Google CEO: Is the 40-Hour Workweek Really Necessary?
"I totally believe we should be living in a time of abundance," said Google CEO Larry Page. "If you really think about the things that you need to make yourself happy -- housing, security, opportunities for your kids -- anthropologists have been identifying these things. It’s not that hard for us to provide those things."
The hour long conversation covered a range of topics, but as the discussion veered into machine learning and machines taking on more jobs held by humans, Page speculated that not everyone necessarily needs to work a 40-hour workweek.
"I totally believe we should be living in a time of abundance," he said. "If you really think about the things that you need to make yourself happy -- housing, security, opportunities for your kids -- anthropologists have been identifying these things. It’s not that hard for us to provide those things."
A Disconnected Idea?
"The amount of resources we need to do that, the amount of work that actually needs to go into that is pretty small," Page continued. "I’m guessing less than 1 percent at the moment. So the idea that everyone needs to work frantically to meet people’s needs is just not true."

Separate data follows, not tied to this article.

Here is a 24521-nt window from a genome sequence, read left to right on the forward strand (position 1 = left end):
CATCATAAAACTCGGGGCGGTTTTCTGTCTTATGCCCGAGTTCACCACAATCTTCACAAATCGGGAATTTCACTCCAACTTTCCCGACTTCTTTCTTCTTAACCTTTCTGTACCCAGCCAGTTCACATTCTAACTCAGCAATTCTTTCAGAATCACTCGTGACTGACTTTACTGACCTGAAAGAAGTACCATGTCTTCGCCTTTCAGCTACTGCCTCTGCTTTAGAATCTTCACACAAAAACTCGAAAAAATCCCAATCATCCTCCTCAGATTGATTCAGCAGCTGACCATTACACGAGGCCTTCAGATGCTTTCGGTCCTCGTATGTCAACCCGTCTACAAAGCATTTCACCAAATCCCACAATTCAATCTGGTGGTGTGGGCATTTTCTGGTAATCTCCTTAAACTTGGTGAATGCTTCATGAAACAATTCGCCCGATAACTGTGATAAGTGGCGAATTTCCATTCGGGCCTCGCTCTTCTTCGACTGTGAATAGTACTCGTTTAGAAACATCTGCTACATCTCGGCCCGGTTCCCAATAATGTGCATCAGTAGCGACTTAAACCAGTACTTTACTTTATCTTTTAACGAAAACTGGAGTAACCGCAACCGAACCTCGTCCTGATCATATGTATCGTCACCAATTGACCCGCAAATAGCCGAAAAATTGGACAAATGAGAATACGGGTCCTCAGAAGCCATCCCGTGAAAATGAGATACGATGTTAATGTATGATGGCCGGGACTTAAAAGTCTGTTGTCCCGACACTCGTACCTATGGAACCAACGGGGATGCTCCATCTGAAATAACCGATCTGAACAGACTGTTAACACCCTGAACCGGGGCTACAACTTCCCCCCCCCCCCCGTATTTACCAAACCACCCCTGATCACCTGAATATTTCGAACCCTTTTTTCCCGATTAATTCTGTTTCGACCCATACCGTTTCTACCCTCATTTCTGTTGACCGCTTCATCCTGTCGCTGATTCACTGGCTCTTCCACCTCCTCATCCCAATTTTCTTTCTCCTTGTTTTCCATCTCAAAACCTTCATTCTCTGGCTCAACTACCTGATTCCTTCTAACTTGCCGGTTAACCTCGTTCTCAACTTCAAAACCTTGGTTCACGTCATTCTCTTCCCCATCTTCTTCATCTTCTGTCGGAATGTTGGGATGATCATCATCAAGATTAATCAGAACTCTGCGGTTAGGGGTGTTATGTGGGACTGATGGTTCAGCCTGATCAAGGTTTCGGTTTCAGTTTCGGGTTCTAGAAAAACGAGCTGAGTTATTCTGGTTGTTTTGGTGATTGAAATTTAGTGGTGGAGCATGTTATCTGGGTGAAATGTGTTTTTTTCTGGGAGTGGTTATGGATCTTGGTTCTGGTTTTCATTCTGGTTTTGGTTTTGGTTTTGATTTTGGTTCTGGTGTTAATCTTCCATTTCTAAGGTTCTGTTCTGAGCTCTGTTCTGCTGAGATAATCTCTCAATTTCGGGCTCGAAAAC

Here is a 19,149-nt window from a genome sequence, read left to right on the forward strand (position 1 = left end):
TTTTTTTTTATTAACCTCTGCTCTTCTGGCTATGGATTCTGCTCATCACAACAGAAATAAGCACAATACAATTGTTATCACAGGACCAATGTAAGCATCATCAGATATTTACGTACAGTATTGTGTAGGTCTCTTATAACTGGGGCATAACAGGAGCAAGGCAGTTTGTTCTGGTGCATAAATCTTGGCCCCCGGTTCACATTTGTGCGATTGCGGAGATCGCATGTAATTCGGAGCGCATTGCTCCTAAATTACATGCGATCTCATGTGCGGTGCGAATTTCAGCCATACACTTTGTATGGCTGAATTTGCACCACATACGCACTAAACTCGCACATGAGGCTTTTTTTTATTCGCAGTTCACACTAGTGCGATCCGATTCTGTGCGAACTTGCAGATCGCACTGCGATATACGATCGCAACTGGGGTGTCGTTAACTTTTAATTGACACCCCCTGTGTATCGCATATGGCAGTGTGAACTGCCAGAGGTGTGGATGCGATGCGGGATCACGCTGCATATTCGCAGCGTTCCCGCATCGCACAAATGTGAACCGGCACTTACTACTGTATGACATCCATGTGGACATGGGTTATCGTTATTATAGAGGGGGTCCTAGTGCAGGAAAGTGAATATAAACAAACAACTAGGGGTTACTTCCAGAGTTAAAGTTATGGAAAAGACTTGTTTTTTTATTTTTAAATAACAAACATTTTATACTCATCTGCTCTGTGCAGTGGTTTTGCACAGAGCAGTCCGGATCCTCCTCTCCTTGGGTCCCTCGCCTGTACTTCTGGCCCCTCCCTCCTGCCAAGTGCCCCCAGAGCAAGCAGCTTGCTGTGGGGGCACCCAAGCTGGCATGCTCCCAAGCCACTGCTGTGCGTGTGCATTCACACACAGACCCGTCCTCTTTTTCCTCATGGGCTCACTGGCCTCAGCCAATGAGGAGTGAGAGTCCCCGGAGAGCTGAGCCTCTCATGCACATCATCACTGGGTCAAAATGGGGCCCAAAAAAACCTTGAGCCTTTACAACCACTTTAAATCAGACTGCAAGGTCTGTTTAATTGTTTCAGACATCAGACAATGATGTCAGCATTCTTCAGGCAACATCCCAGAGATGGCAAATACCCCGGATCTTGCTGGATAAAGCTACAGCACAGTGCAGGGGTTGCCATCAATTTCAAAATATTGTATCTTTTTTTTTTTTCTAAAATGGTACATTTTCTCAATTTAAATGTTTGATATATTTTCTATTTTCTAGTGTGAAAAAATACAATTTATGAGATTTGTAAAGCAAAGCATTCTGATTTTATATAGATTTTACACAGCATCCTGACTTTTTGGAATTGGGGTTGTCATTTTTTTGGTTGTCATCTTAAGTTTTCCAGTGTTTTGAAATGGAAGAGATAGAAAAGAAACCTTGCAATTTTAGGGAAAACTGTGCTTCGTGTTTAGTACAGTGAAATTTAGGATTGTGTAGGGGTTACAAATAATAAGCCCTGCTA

When we asked tech industry analyst Rob Enderle if Page’s comments had any potential for real-world application, he said they struck him as disconnected and borderline delusional.
"Given that folks at Google routinely work 60- and 70-hour weeks, and given that Google is at the forefront of the type of robotics development that will inevitably cost people jobs, hearing Page hold forth on what the workweek should look like is peculiar," Enderle told us. "It actually makes me wonder if the guy can think strategically at all."
Page said the continued dominance of the 40-hour workweek, especially in Western culture, might have more to do with social customs than with financial needs.
"A lot of people aren't happy if they don't have something to do," he said. "They need to feel needed and wanted."
Enderle's reaction: "What people need is to make a living."
More People Working Less
Page stopped short of saying that Google itself might lead the way in greater segmentation of its employees’ hours. But he did say that a bigger-picture solution to unemployment could be creating ways for companies to fill one full-time-equivalent position with two people.
"That way, two people have a part-time job instead of one having a full-time job," Page said. "Most people, if I ask them would you like an extra week of vacation, 100 percent would raise their hands. Two weeks or a four-day work-week? They'd raise their hands. Most people like working but they also want more time with their families or their interests."
A nice thought, but not one with strong ties to reality, according to Enderle.
"Employees generally don’t want half a salary, even if it means having twice the free time," he said.